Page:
.NET 8 Preview 2: QuickGrid, WebAssembly Boost for Blazor
.NET 8 Preview 2 was announced today (March 14), shipping just three weeks after Preview 1, which was notable for a native Ahead-of-Time (AOT) compilation upgrade and the new "Blazor United," a project that melds mix-and-match server-side and client-side rendering functionality.
While Preview 2 introduces some new library functionality, the Blazor side of things gets a high-performance grid component for displaying data in tabular form,
It's "built to be a simple and convenient way to display your data, while still providing powerful features like sorting, filtering, paging and virtualization," said Daniel Roth, principal program manager for ASP.NET, the web-dev part of .NET.
QuickGrid demo site explains its purpose isn't to replace advanced datagrid components such as those from commercial component vendors, but rather:
- To provide a convenient, simple, and flexible datagrid component for Blazor developers with the most common needs
- To provide a reference architecture and performance baseline for anyone building Blazor datagrid components. Feel free to build on this, or simply copy code from it.
Another improvement is a boost to BlazorWeb WebAssembly (client-side Blazor) performance with the jiterpreter, a new .NET 8 runtime feature that enables partial just-in-time (JIT) compilation support in the .NET IL interpreter to achieve improved runtime performance.
Blazor WebAssembly apps are able to run .NET code in browser thanks to a small .NET runtime implemented in WebAssembly that gets downloaded with the app. This runtime is a .NET IL interpreter that is fully functional, reasonably small in size, and allows for fast developer iteration, but lacks the runtime performance benefits of native code execution through just-in-time (JIT) compilation. JITing to WebAssembly requires creating new WebAssembly modules on the fly and instantiating them, which poses unique challenges for the runtime. Blazor WebAssembly apps can instead choose to compile ahead-of-time (AOT) to WebAssembly to improve runtime performance but at the expense of a much larger download size. Since some common .NET coding patterns are incompatible with AOT, the .NET IL interpreter is still needed as a fallback mechanism to maintain full functionality.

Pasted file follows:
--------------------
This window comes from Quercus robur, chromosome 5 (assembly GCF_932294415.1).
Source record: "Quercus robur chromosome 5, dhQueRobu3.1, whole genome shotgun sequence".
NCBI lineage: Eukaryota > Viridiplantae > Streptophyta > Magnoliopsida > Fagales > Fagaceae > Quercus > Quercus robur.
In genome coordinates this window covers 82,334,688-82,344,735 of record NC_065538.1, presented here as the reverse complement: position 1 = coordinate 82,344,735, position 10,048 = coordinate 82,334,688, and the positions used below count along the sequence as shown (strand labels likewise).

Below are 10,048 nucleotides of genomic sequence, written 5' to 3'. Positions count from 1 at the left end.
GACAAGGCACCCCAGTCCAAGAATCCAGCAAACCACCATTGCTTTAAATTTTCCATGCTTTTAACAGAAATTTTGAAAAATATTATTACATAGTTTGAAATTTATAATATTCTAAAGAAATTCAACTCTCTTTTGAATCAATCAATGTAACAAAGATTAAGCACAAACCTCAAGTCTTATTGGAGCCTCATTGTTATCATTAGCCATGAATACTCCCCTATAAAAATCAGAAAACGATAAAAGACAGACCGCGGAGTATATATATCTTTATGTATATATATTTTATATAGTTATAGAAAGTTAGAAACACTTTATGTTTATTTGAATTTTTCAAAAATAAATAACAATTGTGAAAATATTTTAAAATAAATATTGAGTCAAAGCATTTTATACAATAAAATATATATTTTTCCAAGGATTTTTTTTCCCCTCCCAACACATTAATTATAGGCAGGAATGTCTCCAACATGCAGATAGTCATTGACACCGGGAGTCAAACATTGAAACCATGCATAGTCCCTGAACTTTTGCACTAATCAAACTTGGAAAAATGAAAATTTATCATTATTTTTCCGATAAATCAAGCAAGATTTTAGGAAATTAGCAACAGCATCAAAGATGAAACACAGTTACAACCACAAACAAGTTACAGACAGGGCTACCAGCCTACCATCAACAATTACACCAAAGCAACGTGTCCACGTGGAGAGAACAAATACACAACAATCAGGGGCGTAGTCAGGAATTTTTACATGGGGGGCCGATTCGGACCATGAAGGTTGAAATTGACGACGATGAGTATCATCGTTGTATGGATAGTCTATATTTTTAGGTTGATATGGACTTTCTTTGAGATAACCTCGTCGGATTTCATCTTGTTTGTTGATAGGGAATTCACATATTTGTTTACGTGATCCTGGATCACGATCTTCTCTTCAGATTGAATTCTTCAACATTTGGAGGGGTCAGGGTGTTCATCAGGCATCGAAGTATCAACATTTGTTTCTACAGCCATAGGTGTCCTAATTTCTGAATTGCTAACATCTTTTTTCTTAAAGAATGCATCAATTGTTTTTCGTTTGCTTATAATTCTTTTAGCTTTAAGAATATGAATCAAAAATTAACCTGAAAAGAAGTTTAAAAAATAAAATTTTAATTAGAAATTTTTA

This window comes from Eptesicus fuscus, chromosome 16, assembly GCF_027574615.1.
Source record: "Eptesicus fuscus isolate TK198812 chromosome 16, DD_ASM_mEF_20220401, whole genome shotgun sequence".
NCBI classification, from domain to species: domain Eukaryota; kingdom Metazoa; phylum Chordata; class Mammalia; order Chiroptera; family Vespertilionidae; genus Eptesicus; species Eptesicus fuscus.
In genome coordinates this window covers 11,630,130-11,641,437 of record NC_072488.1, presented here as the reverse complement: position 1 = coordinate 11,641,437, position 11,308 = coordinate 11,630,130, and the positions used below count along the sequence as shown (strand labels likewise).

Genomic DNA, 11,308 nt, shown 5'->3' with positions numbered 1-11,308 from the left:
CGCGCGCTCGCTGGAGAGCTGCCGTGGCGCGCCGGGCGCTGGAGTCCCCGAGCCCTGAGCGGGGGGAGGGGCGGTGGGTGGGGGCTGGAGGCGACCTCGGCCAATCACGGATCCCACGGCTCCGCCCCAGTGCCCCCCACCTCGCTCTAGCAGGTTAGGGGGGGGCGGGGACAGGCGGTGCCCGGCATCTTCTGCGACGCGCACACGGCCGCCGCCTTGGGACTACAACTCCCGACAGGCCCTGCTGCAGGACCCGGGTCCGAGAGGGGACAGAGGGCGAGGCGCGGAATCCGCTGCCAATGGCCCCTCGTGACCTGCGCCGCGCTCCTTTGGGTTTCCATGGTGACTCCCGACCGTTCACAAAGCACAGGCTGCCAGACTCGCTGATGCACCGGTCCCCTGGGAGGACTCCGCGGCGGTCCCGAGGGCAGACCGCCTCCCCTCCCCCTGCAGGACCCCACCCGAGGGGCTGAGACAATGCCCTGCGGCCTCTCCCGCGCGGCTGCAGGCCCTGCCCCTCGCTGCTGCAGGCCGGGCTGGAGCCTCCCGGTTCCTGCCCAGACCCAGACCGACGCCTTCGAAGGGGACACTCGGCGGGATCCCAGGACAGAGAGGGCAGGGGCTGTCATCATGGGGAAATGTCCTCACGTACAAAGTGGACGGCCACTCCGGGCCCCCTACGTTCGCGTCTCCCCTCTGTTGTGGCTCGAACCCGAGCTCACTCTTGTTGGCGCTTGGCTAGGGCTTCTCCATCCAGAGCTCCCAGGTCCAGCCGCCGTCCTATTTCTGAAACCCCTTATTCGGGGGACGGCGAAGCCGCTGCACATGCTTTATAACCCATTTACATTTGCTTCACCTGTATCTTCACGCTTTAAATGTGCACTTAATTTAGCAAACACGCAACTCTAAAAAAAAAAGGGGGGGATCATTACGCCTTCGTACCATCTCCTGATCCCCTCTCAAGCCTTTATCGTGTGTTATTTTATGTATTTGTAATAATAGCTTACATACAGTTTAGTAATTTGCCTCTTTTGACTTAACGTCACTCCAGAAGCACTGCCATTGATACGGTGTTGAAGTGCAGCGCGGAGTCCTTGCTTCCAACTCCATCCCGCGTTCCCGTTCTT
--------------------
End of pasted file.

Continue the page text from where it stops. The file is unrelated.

By optimizing the execution of interpreter bytecodes by replacing them with tiny blobs of WebAssembly code, he said, jiterpreter -- while not a full JIT implentation -- speeded up low-level operations and higher-layer features like JSON serialiation.
As far as the general .NET 8 preview, Alexandra Barry, product manager for .NET Team/NuGet, said it comes with "a short, but exciting array of theme updates, new features and improvements" with library functionality including new
"This release is a quick follow-up to the larger Preview 1 release," she said. "You'll continue to see many more features show up with these monthly releases. .NET 6 and 7 users will want to follow this release closely. We've focused on making it a straightforward upgrade path."
On the data-driven side of things, the successor to Entity Framework, EF Core 8, in Preview 2 gets two notable features, according to Arthur Vickers:
Support for JSON columns in SQLite databases: Vickers explained that EF7 introduced support for mapping to JSON columns when using Azure SQL/SQL Server, with this support being extended in EF8 by embracing SQLite databases. As for the SQL Server support, it includes:
- Mapping of aggregates built from .NET types to JSON documents stored in SQLite columns
- Queries into JSON columns, such as filtering and sorting by the elements of the documents
- Queries that project elements out of the JSON document into results
- Updating and saving changes to JSON documents
HierarchyId in SQL Server/Azure SQL databases: "Azure SQL and SQL Server have a special data type called hierarchyid that is used to store hierarchical data," Vickers said. "In this case, 'hierarchical data' essentially means data that forms a tree structure, where each item can have a parent and/or children." Examples of such data include:
- An organizational structure
- A file system
- A set of tasks in a project
- A taxonomy of language terms
- A graph of links between web pages
The above and other .NET 8 details can be tracked in Microsoft's "What's new in .NET 8" site.
David Ramel is an editor and writer for Converge360.